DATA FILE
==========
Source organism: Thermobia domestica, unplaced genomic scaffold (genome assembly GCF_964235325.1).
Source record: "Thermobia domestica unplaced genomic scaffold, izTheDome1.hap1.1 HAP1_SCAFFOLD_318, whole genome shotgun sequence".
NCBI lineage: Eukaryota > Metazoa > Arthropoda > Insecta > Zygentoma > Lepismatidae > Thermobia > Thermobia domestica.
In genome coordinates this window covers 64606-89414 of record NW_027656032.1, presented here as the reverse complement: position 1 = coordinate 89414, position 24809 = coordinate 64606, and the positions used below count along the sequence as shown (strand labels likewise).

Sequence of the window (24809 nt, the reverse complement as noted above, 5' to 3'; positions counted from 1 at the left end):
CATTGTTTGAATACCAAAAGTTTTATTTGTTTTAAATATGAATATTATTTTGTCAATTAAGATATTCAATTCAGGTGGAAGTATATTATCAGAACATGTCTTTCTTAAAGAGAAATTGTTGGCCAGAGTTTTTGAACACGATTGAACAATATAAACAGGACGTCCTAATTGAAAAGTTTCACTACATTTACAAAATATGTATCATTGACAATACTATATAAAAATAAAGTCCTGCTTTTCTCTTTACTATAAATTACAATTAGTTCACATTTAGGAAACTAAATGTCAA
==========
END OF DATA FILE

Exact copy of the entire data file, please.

Source organism: Thermobia domestica, unplaced genomic scaffold (genome assembly GCF_964235325.1).
Source record: "Thermobia domestica unplaced genomic scaffold, izTheDome1.hap1.1 HAP1_SCAFFOLD_318, whole genome shotgun sequence".
NCBI lineage: Eukaryota > Metazoa > Arthropoda > Insecta > Zygentoma > Lepismatidae > Thermobia > Thermobia domestica.
In genome coordinates this window covers 64606-89414 of record NW_027656032.1, presented here as the reverse complement: position 1 = coordinate 89414, position 24809 = coordinate 64606, and the positions used below count along the sequence as shown (strand labels likewise).

Sequence of the window (24809 nt, the reverse complement as noted above, 5' to 3'; positions counted from 1 at the left end):
CATTGTTTGAATACCAAAAGTTTTATTTGTTTTAAATATGAATATTATTTTGTCAATTAAGATATTCAATTCAGGTGGAAGTATATTATCAGAACATGTCTTTCTTAAAGAGAAATTGTTGGCCAGAGTTTTTGAACACGATTGAACAATATAAACAGGACGTCCTAATTGAAAAGTTTCACTACATTTACAAAATATGTATCATTGACAATACTATATAAAAATAAAGTCCTGCTTTTCTCTTTACTATAAATTACAATTAGTTCACATTTAGGAAACTAAATGTCAA